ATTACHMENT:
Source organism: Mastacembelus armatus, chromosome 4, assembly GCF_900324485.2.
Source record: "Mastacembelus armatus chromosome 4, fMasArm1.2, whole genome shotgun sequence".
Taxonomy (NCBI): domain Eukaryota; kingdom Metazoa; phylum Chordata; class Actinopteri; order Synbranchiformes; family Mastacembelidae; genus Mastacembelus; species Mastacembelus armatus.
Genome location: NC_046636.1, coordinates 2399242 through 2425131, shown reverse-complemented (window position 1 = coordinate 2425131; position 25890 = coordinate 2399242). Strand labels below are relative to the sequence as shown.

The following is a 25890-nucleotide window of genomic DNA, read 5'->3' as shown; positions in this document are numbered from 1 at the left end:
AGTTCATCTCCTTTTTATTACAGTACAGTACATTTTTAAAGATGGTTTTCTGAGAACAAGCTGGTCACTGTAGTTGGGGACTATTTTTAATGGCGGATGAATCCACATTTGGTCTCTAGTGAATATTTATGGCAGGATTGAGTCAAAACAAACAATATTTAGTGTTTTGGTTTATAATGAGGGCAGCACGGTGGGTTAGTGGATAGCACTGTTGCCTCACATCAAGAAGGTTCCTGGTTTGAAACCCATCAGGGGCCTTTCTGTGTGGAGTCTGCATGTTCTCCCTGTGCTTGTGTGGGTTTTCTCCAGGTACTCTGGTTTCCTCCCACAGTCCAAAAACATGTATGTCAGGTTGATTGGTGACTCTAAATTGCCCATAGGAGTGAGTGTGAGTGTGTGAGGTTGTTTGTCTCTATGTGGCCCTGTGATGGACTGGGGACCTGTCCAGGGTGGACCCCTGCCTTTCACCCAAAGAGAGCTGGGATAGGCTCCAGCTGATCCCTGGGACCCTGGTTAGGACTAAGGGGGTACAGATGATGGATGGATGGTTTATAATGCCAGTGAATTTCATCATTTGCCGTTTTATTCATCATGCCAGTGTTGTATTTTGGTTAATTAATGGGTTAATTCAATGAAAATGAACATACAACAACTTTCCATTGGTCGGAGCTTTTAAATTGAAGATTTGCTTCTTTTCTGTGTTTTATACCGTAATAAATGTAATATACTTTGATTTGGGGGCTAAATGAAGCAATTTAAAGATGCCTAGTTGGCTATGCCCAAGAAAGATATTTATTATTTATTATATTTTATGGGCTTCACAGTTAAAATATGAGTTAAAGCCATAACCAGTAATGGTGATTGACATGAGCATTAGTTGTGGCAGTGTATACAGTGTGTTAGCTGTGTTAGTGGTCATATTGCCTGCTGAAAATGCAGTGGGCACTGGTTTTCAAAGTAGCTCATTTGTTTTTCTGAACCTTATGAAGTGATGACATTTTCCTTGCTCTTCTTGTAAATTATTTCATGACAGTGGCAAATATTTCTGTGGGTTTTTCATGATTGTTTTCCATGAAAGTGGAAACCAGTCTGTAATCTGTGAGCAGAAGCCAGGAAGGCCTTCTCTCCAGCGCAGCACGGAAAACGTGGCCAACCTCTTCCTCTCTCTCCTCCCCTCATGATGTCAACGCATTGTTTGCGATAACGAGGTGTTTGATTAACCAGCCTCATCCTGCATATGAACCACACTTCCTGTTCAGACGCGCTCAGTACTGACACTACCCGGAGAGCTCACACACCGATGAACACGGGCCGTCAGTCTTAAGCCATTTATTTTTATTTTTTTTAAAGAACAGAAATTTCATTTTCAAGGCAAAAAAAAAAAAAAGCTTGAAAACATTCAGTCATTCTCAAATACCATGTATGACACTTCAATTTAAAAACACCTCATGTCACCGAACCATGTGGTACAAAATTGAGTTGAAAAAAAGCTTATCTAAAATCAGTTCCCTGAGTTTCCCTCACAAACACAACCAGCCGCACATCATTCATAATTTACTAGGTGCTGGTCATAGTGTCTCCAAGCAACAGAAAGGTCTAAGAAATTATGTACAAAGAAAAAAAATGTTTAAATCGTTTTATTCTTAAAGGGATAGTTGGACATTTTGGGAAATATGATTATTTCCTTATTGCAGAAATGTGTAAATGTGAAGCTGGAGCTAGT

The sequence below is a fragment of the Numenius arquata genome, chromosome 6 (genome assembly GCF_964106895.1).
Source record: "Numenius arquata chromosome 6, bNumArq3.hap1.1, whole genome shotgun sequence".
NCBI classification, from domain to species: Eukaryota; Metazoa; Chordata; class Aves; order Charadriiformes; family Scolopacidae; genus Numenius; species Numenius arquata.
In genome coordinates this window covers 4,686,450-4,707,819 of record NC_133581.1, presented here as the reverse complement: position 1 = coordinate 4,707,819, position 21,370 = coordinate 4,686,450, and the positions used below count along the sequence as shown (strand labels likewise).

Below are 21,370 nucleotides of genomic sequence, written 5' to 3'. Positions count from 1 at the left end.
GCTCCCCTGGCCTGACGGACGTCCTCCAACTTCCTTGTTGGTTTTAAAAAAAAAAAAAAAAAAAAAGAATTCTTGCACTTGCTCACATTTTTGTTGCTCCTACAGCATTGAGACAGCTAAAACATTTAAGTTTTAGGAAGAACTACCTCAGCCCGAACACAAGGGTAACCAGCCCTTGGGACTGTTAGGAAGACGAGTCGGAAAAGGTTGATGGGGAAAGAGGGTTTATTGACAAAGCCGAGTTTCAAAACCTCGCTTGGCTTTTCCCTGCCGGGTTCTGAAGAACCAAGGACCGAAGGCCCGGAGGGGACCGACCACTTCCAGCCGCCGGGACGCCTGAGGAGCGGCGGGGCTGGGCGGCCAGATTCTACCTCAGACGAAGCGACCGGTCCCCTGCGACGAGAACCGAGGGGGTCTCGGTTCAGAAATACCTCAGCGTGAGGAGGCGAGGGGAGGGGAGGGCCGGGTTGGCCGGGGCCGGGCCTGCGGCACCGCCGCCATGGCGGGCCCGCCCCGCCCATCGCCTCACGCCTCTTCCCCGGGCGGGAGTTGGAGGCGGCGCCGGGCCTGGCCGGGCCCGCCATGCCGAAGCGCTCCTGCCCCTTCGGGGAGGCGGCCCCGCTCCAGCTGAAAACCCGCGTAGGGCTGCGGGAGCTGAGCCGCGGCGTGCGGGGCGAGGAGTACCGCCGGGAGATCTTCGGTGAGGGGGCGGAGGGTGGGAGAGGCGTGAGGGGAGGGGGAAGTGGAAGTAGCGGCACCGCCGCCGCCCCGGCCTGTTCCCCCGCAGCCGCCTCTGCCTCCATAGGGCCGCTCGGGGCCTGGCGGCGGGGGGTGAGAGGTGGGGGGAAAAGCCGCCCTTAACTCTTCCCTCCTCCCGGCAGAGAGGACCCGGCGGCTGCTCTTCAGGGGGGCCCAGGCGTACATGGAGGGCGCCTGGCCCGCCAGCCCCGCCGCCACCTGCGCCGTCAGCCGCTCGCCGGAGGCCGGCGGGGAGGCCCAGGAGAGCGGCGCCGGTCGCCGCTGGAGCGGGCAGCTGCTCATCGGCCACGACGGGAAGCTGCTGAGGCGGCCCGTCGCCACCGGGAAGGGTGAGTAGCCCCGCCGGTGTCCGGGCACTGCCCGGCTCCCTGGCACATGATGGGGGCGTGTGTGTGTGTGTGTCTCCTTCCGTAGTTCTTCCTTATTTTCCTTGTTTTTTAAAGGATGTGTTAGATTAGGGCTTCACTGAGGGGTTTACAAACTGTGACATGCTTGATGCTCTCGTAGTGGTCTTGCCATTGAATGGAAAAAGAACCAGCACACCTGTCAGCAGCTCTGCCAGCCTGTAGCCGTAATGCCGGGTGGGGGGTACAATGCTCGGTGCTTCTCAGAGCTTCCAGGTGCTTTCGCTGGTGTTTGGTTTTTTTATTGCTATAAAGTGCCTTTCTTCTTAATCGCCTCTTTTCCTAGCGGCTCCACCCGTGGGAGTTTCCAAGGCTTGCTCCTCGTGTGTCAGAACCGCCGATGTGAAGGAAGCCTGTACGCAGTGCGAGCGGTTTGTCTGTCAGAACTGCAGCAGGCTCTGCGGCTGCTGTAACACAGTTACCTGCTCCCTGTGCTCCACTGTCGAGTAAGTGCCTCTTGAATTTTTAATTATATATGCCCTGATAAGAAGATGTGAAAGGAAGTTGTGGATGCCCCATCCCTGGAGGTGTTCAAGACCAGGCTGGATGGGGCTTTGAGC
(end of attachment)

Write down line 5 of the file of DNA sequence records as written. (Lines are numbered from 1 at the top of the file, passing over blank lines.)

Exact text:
The following is a 25890-nucleotide window of genomic DNA, read 5'->3' as shown; positions in this document are numbered from 1 at the left end: